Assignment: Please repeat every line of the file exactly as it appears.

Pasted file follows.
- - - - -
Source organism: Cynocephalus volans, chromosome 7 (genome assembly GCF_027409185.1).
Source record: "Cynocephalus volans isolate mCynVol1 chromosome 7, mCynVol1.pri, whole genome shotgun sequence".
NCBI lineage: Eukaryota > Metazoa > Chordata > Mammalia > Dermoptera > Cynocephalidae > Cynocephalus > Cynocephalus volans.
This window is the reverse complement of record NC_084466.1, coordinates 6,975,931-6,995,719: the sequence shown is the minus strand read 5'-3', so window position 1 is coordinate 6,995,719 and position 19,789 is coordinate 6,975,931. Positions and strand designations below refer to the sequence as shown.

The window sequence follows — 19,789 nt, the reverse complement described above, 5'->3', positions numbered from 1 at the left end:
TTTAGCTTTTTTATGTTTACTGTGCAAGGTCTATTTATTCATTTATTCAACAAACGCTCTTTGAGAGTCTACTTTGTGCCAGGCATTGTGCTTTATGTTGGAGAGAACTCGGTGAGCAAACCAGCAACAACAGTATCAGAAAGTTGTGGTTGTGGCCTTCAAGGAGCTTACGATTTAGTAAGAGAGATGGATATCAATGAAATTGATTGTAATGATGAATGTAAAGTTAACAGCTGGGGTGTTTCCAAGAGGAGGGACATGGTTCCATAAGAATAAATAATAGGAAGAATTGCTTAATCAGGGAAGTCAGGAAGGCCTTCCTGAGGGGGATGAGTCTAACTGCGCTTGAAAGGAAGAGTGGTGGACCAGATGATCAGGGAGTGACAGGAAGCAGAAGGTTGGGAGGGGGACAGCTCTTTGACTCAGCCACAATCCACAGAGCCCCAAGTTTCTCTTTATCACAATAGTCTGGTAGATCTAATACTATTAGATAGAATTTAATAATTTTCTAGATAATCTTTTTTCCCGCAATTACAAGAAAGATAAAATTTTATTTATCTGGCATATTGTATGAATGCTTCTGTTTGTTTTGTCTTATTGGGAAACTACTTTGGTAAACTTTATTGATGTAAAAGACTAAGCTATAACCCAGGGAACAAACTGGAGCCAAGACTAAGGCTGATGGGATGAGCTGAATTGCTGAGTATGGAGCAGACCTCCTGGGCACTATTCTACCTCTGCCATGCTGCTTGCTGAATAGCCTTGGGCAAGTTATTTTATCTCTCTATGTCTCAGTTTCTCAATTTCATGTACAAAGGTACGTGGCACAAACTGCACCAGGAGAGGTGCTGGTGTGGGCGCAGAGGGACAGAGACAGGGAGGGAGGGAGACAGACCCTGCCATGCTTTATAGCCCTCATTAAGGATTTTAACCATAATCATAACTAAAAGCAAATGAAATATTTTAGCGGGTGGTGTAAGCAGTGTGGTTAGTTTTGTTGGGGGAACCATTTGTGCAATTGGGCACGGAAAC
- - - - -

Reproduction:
Source organism: Cynocephalus volans, chromosome 7 (genome assembly GCF_027409185.1).
Source record: "Cynocephalus volans isolate mCynVol1 chromosome 7, mCynVol1.pri, whole genome shotgun sequence".
NCBI lineage: Eukaryota > Metazoa > Chordata > Mammalia > Dermoptera > Cynocephalidae > Cynocephalus > Cynocephalus volans.
This window is the reverse complement of record NC_084466.1, coordinates 6,975,931-6,995,719: the sequence shown is the minus strand read 5'-3', so window position 1 is coordinate 6,995,719 and position 19,789 is coordinate 6,975,931. Positions and strand designations below refer to the sequence as shown.

The window sequence follows — 19,789 nt, the reverse complement described above, 5'->3', positions numbered from 1 at the left end:
TTTAGCTTTTTTATGTTTACTGTGCAAGGTCTATTTATTCATTTATTCAACAAACGCTCTTTGAGAGTCTACTTTGTGCCAGGCATTGTGCTTTATGTTGGAGAGAACTCGGTGAGCAAACCAGCAACAACAGTATCAGAAAGTTGTGGTTGTGGCCTTCAAGGAGCTTACGATTTAGTAAGAGAGATGGATATCAATGAAATTGATTGTAATGATGAATGTAAAGTTAACAGCTGGGGTGTTTCCAAGAGGAGGGACATGGTTCCATAAGAATAAATAATAGGAAGAATTGCTTAATCAGGGAAGTCAGGAAGGCCTTCCTGAGGGGGATGAGTCTAACTGCGCTTGAAAGGAAGAGTGGTGGACCAGATGATCAGGGAGTGACAGGAAGCAGAAGGTTGGGAGGGGGACAGCTCTTTGACTCAGCCACAATCCACAGAGCCCCAAGTTTCTCTTTATCACAATAGTCTGGTAGATCTAATACTATTAGATAGAATTTAATAATTTTCTAGATAATCTTTTTTCCCGCAATTACAAGAAAGATAAAATTTTATTTATCTGGCATATTGTATGAATGCTTCTGTTTGTTTTGTCTTATTGGGAAACTACTTTGGTAAACTTTATTGATGTAAAAGACTAAGCTATAACCCAGGGAACAAACTGGAGCCAAGACTAAGGCTGATGGGATGAGCTGAATTGCTGAGTATGGAGCAGACCTCCTGGGCACTATTCTACCTCTGCCATGCTGCTTGCTGAATAGCCTTGGGCAAGTTATTTTATCTCTCTATGTCTCAGTTTCTCAATTTCATGTACAAAGGTACGTGGCACAAACTGCACCAGGAGAGGTGCTGGTGTGGGCGCAGAGGGACAGAGACAGGGAGGGAGGGAGACAGACCCTGCCATGCTTTATAGCCCTCATTAAGGATTTTAACCATAATCATAACTAAAAGCAAATGAAATATTTTAGCGGGTGGTGTAAGCAGTGTGGTTAGTTTTGTTGGGGGAACCATTTGTGCAATTGGGCACGGAAAC